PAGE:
At his end-of-season press conference on Thursday, Boston Celtics president Brad Stevens said he couldn't comment specifically on details of contracts and potential extensions, but said that he's had "nothing but great conversations" with Jaylen Brown and wants the All-NBA wing to remain with the franchise. 

"I can say without a doubt we want Jaylen to be here," Stevens said. "And he's a big part of us. And we believe in him and I'm thankful for him."

Stevens went on to praise Brown and Jayson Tatum for the way they handle both winning and losing. 

"When those guys have success, they come back to work," Stevens said. "And when they get beat, they own it and they come back to work. And so I know that that's what they're about. And that's hard to find."

After Boston's 103-84 loss in Game 7 of the Eastern Conference finals on Monday, Brown said that both he and the team "failed," adding that he had "a terrible game when my team needed me the most," as Tatum sprained his ankle on the first possession. Brown had 19 points on 8-for-23 shooting, missed eight of his nine 3-point attempts, attempted only two free throws and had five assists and eight turnovers in the season-ending loss. In the Celtics' four losses against the Heat, Brown averaged 17.3 points on 36.9% shooting, with 15 total assists and 19 total turnovers, missing 26 of his 29 total 3-point attempts. 

Brown was far better in Boston's wins, though, and, before all of that, he had an excellent regular season. With more usage than ever before, he averaged 22.7 points on 57% true shooting, plus 5.6 rebounds, 3.4 assists, 3.3 turnovers and 1.1 steals in 37.6 minutes. It would be nice if the assists were higher and the turnovers were lower, but Brown made the All-Star team for the first time and, more significantly, made All-NBA Second Team.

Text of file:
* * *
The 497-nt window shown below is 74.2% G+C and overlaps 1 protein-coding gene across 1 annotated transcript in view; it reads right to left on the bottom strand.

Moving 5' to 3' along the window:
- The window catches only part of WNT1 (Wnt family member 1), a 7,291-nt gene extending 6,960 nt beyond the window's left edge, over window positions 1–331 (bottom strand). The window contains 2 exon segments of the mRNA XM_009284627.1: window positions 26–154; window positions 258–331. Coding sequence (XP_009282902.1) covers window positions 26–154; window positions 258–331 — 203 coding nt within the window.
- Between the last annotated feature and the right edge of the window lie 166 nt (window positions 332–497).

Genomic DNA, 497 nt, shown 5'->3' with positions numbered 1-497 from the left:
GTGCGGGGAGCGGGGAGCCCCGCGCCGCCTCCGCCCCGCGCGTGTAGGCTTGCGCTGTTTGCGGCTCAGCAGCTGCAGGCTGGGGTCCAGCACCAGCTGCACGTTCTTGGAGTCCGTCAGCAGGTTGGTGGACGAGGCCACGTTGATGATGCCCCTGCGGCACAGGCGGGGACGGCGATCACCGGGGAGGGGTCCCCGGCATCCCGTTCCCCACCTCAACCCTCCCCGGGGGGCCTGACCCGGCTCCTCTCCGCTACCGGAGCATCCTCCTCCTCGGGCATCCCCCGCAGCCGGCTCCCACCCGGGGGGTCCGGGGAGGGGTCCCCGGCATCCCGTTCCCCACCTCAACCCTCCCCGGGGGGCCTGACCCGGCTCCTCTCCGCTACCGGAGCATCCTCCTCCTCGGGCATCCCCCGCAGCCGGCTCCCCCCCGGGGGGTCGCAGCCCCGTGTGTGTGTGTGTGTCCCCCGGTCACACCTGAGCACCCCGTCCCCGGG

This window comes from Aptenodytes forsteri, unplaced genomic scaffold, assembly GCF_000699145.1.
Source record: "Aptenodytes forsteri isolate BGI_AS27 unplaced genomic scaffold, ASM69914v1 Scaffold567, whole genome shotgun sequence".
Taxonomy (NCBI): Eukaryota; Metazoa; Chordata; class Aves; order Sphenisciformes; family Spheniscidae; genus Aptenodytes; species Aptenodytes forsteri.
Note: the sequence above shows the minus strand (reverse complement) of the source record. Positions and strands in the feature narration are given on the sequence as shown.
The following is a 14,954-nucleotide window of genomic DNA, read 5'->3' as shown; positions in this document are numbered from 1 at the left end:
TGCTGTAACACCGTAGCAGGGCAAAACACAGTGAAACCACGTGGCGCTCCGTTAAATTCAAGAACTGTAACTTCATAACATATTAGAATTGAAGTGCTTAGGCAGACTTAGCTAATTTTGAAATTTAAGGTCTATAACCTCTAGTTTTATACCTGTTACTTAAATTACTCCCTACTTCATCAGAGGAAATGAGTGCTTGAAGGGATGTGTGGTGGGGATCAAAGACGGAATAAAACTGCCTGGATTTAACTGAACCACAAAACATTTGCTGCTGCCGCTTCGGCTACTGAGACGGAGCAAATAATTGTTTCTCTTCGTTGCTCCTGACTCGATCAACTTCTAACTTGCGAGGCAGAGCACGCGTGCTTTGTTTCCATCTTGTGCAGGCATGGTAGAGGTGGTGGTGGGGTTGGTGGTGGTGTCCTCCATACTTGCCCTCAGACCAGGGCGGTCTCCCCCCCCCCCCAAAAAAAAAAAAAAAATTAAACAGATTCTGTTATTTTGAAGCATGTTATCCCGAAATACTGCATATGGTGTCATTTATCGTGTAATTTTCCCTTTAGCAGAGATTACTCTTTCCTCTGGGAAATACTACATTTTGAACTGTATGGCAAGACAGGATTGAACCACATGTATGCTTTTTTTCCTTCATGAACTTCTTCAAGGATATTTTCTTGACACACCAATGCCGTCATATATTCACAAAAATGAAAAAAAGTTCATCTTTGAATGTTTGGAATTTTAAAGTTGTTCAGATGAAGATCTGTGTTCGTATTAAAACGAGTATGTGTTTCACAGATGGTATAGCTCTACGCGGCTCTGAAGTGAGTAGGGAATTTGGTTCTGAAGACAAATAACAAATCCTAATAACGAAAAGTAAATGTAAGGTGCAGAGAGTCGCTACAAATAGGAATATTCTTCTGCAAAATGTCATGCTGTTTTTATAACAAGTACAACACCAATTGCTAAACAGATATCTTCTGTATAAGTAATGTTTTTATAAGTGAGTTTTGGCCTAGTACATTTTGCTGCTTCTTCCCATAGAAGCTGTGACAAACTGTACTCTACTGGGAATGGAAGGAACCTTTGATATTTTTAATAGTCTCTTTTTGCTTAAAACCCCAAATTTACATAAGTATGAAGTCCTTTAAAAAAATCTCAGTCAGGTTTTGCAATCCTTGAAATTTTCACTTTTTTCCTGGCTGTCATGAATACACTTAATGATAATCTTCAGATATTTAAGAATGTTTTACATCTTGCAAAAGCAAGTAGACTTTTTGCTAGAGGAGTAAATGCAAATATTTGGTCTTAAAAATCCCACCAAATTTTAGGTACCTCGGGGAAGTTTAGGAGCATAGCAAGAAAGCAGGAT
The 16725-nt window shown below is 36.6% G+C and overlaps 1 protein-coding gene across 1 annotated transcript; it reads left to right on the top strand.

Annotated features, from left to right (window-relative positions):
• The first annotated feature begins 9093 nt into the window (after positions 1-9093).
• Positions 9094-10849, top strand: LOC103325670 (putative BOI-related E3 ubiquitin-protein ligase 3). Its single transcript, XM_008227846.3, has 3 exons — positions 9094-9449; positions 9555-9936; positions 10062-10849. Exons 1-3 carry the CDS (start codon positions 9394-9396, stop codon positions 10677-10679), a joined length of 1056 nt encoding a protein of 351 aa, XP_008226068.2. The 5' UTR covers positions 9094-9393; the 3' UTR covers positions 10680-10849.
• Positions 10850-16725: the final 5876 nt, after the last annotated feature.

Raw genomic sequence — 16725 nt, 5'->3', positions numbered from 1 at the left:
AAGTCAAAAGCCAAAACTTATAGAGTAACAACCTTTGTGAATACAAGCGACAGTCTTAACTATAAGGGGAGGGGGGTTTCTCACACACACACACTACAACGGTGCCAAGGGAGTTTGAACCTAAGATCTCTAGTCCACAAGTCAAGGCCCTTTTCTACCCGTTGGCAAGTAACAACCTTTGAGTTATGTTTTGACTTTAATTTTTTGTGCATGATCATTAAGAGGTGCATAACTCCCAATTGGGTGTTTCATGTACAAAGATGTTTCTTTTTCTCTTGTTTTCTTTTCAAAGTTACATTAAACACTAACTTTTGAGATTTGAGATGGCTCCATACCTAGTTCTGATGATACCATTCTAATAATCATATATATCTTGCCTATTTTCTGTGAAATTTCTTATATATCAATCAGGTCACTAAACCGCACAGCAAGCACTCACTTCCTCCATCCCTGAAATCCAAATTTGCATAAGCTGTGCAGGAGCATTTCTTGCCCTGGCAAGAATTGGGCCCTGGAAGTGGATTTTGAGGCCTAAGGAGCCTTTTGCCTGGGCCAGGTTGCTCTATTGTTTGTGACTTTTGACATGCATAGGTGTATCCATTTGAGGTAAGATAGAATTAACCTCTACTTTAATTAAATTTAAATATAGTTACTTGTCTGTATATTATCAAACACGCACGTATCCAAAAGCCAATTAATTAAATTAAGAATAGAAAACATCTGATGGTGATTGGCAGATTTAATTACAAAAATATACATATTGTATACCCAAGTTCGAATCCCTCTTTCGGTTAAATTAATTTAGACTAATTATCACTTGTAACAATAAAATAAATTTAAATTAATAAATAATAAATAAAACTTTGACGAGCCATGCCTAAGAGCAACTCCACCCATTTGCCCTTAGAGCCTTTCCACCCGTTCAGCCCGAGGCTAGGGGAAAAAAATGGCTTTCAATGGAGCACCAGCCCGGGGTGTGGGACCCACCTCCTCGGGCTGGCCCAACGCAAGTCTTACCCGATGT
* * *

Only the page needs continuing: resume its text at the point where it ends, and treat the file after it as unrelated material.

The latter honor makes him eligible to sign a supermax contract extension in July, should the Celtics offer it. Such a contract would start at approximately $49 million and pay Brown more than $285 million over five years.

"[Brown] had a great year," Stevens said. "All-NBA year. He's a big part of us going forward, in our eyes." 

The NBA's new collective bargaining agreement comes with much harsher penalties for teams that go deep into the luxury tax, starting in the 2024-25 season. Brown's extension wouldn't kick in until that season, and Boston could theoretically get a deal done and avoid the luxury tax entirely in 2023-24, but this would require shedding some salary and letting Grant Williams, who is about to be a restricted free agent, walk. 

Signing Brown to the supermax would almost assuredly make the Celtics a tax team in 2024-25, though, and from there they will be among the teams doing cap gymnastics trying to skirt the dreaded "second apron." Tatum made All-NBA this season, too, so he'll be eligible in the summer of 2024 to sign a supermax projected at about $295 million over five years.

"Every team's going to have to make tough decisions every year," Stevens said. "Right? But at the end of the day we love our foundation, we love our core, and that's really our focus and priority."